• Letter To Stamford Mayor Highlights Significant Issues Surrounding Cannabis Dispensary Planned For 417 Shippan Avenue

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    The following letter was submitted to Stamford Mayor Caroline Simmons, along with the Stamford Zoning Board Members on April 25, 2024, by Thomas M. Kuczynski, a City of Stamford Board of Representatives Member from District 1. We share his letter in its entirety, with his permission.

    Vape pen. Public Domain.

    Dear Mayor,

    As you know, the Zoning Board is scheduled to meet and decide upon (deny or approve) special permit application 223-45 (SPA 223-45) for a Hybrid Cannabis Dispensary at 417 Shippan Avenue on Monday, April 29, 2024. This decision has already been pushed back twice.

    I write to you on this matter in my capacity as a City of Stamford Board of Representatives Member for District 1 (which encompasses 417 Shippan Avenue).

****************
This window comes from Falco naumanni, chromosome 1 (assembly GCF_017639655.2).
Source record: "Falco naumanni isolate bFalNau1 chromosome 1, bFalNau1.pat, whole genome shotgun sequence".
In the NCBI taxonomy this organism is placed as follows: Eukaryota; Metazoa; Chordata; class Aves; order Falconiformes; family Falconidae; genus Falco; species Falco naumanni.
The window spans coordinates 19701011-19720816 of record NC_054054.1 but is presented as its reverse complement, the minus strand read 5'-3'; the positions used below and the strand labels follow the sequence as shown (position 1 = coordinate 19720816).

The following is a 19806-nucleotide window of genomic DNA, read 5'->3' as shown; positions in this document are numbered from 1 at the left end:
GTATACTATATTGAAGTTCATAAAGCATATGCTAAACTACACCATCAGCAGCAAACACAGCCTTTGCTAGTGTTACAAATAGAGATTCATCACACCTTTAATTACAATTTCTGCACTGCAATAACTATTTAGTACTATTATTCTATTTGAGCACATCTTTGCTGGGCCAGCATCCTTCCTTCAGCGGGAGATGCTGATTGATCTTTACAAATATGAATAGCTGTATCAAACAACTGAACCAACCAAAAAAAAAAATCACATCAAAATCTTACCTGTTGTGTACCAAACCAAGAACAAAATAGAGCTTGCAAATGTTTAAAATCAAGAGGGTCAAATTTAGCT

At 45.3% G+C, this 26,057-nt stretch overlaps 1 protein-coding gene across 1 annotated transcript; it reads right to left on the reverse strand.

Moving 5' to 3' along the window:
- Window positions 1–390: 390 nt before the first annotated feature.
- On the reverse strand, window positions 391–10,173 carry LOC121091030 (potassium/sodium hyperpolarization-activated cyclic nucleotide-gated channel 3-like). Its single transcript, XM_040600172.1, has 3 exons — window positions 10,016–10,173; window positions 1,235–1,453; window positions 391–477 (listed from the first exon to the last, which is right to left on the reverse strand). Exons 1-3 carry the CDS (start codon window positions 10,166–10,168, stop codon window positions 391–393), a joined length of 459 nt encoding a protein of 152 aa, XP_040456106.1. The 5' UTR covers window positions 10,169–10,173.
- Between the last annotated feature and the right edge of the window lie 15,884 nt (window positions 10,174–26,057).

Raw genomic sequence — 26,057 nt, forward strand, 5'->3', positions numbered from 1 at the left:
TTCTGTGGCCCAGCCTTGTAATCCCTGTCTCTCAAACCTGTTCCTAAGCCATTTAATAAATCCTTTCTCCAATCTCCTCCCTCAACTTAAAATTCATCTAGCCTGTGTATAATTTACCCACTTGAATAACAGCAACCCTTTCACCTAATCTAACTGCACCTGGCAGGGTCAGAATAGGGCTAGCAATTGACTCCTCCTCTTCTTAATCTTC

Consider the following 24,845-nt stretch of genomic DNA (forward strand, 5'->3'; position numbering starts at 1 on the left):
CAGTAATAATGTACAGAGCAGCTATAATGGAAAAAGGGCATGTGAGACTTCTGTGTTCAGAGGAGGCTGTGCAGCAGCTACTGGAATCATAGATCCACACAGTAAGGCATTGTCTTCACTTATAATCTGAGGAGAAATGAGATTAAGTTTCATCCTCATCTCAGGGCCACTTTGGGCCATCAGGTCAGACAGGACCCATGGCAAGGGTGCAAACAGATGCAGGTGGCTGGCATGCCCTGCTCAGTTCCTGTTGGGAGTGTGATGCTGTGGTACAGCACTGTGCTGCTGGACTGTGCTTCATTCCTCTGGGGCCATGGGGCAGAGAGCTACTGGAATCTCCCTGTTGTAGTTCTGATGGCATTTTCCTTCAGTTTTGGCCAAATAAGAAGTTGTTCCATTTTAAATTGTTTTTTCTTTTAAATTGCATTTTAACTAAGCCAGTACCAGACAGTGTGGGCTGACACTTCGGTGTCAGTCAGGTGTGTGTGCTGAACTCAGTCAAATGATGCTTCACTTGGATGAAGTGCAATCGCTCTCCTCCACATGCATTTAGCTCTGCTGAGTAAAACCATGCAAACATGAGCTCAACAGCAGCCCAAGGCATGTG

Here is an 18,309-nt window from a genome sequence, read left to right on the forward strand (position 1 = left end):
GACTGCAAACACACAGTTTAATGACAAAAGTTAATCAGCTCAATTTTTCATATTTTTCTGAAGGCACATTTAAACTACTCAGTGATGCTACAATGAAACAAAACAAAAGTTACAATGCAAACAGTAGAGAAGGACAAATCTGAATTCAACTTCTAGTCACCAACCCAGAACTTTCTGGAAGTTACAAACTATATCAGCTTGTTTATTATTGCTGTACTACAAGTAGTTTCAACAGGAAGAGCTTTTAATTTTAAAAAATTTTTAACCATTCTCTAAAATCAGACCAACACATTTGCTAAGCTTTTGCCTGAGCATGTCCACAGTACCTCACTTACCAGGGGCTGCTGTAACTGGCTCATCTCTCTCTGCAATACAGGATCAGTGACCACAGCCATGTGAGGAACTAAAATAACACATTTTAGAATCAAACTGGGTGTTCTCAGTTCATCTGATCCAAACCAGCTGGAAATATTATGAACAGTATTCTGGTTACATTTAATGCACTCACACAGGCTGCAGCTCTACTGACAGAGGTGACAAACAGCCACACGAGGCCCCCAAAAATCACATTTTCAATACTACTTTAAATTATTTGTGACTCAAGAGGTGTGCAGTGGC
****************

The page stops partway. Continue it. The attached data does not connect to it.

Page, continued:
Having lived in the district for about 25 years -- and having served as a trustee of Our Lady Star of the Sea Church and on the Board of Directors of the Shippan Point Association -- I have developed a robust understanding of the area including its people, institutions, businesses, and public facilities. An understanding that those, perhaps, who don’t live here, have lived here for less time, or who have not served in these specific community-facing organizations would not benefit from. This letter is intended to both enumerate several of the salient facts related to SPA 223-45 and to serve as part of the public record.

    Two questions regarding the proposed hybrid cannabis dispensary have risen to the top of the decision stack: